Condition category
Circulatory System
Date applied
24/11/2017
Date assigned
11/12/2017
Last edited
30/11/2017
Prospective/Retrospective
Retrospectively registered
Overall trial status
Completed
Recruitment status
No longer recruiting

Plain English Summary

Background and study aims
Cortisol is a steroid that the body produces naturally. It is normally produced in a ‘diurnal rhythm’. This means that its levels change throughout the day. When people are healthy, there are high levels in the morning and low levels at about 4pm (this is why you feel awake in the morning and sleepy in the late afternoon). Pulses coming from your brain generate this rhythm; there are lots of big pulses in the morning and fewer, smaller pulses in the late afternoon. It is not known what happens to these pulses when people are unwell after heart surgery. However, we think it is important to know what happens to these pulses because steroids help protect the body from large stressors (of which heart surgery is one). We think that people who do not produce enough steroid when they are on the intensive care unit do not do as well (they stay on the intensive care unit longer and need more medicines to help keep their blood pressure up). On the other hand, too much steroid causes its own side effects such as poor wound healing and short-term diabetes. The aim of this study measures what actually happens to patients’ pulses of cortisol. This may help clinicians to work out who needs extra, or if we are giving more than we need to. It has been shown that these pulses change dramatically when a patient is chronically unwell and early results from current work we are doing shows large derangements in those having routine cardiac surgery. This study is designed to see what happens to these pulses when people are critically ill. Once we know what is ‘normal’ during critical illness, we can begin to give steroids to patients in a more tailored way.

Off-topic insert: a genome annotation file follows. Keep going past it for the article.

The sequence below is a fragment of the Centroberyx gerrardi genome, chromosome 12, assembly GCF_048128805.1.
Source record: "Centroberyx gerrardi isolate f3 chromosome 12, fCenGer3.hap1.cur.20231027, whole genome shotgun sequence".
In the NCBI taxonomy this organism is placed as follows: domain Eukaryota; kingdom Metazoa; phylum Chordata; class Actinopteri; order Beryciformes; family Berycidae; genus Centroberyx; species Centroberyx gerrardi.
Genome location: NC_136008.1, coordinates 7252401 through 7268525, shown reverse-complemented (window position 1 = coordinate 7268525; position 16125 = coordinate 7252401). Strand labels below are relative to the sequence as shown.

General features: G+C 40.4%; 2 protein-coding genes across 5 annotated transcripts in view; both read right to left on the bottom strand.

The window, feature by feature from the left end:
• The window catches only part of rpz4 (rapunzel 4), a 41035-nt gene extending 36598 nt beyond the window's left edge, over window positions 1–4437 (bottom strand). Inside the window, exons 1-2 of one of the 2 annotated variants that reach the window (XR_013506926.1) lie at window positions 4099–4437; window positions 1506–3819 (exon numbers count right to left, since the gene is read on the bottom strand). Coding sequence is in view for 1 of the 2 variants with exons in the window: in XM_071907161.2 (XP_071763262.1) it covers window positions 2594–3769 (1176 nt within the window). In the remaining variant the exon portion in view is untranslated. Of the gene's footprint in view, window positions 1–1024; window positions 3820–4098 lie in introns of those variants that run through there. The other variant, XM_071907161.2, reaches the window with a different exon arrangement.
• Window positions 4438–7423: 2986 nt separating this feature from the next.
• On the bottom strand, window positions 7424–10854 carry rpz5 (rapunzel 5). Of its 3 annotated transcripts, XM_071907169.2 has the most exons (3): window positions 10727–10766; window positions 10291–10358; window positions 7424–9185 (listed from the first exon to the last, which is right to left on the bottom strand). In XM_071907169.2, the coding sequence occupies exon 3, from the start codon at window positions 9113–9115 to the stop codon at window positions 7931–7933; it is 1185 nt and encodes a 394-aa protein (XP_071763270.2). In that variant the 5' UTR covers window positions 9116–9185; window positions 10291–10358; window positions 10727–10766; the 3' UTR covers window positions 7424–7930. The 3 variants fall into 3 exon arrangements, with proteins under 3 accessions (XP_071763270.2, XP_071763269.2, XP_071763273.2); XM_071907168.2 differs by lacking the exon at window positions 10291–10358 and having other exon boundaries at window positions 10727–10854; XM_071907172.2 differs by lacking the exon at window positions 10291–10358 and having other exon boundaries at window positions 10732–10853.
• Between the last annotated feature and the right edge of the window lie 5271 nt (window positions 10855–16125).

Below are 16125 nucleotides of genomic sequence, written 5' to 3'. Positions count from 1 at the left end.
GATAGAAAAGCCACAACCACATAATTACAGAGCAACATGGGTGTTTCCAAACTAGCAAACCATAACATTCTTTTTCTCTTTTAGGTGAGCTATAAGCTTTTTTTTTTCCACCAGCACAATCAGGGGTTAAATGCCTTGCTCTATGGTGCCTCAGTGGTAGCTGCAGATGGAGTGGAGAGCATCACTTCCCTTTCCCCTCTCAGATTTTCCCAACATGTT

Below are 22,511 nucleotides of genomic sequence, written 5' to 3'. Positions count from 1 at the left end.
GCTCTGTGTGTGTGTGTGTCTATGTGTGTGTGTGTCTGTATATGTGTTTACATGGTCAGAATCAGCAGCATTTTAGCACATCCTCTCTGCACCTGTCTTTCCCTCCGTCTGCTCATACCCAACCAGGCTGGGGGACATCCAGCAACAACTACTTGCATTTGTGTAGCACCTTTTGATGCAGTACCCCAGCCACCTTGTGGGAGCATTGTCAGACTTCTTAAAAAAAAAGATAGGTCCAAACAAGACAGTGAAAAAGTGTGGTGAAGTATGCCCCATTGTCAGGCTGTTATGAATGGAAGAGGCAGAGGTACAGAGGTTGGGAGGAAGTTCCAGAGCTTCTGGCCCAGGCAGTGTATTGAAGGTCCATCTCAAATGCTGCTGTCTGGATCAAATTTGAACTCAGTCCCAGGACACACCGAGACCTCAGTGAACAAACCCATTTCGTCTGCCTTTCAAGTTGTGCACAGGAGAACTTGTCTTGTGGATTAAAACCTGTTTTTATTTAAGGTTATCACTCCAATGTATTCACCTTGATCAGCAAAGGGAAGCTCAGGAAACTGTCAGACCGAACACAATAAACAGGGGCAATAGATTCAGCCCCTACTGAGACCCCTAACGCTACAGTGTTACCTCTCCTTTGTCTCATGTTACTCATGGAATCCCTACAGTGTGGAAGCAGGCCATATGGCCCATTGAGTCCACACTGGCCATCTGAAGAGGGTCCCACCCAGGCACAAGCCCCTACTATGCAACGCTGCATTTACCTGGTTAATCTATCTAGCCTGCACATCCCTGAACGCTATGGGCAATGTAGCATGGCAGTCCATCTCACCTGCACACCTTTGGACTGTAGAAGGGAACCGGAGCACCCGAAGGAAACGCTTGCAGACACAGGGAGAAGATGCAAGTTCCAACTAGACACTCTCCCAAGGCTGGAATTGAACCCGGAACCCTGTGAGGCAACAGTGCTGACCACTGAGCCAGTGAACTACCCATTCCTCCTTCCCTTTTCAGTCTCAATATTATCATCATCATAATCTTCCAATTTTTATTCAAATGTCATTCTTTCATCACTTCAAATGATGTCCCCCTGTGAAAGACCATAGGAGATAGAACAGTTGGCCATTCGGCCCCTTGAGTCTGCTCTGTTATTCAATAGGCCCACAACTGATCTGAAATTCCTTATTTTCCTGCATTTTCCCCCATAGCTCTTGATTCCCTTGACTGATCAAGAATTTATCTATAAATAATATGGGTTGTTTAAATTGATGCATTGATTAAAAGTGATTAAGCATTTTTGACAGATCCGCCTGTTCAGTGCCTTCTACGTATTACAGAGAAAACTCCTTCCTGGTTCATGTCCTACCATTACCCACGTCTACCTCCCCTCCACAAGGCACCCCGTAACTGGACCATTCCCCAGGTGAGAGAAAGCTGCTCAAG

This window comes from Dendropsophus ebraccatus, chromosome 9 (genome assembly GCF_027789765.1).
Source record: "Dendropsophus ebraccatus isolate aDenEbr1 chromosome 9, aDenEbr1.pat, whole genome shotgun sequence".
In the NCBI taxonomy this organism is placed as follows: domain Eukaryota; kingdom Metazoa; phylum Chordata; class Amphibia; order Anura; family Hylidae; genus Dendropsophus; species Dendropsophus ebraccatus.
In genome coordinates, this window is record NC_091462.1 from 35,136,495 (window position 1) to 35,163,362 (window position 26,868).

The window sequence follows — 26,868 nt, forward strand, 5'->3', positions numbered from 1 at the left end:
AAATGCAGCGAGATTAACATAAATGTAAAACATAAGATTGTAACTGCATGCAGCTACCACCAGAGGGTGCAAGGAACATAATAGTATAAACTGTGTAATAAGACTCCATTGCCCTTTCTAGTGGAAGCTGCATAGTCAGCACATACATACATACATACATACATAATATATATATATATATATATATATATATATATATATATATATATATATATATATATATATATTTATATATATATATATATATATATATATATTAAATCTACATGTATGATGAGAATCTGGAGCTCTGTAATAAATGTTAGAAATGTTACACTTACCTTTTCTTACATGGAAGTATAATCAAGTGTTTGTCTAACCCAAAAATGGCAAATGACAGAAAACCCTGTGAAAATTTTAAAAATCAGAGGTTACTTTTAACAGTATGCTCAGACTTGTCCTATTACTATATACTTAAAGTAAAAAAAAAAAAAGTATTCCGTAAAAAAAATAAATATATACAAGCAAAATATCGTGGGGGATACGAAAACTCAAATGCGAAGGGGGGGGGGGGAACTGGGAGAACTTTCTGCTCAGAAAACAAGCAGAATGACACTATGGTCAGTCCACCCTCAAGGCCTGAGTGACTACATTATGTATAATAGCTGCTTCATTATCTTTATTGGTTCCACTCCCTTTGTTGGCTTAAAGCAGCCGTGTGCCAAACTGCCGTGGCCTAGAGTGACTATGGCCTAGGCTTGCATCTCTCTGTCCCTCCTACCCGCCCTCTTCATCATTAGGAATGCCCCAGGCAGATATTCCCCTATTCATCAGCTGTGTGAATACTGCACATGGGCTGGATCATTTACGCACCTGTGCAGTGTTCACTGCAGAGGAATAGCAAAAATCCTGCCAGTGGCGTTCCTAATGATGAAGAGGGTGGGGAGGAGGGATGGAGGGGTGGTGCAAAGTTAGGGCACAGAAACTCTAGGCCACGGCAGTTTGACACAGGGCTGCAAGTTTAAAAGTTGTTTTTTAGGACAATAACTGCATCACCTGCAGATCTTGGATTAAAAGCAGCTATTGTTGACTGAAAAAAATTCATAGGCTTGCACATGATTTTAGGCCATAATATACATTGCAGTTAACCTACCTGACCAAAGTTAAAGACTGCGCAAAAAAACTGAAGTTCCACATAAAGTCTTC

Who can participate?
Males aged 18 to 80 who are undergoing cardiac surgery.

What does the study involve?
Patients who took part in the study had small blood samples (0.7 – 2mls) every ten minutes for 24 hours from the tubes that are already in place. There are no extra needles and the total volume of blood we take is less than a tea-cup.

What are the possible benefits and risks of participating?
There were no direct benefits to those taking part. There was also little risk taking part as only small blood samples were being taken.

Where is the study run from?
Bristol Royal Infirmary (UK)

When is the study starting and how long is it expected to run for?
March 2012- March 2018

Who is funding the study?
British Heart Foundation (UK)

Who is the main contact?
Mr Jonathan Evans

Trial website

Contact information

Type

Public

Primary contact

Mr Jonathan Evans

ORCID ID

Contact details

Clinical Trials Evaluation Unit
Level 7
Queens Building
Bristol Royal Infirmary
Bristol
BS2 8HW
United Kingdom

Additional identifiers

EudraCT number

ClinicalTrials.gov number

Protocol/serial number

7.0

Study information

Scientific title

Cortisol profiles in the critically ill after cardiac surgery

Acronym

Cortisol 2

Study hypothesis

The aim of this study is to investigate what happens to cortisol pulses when people are critically ill. Once we know what is ‘normal’ during critical illness, we can begin to give steroids to patients in a more tailored way.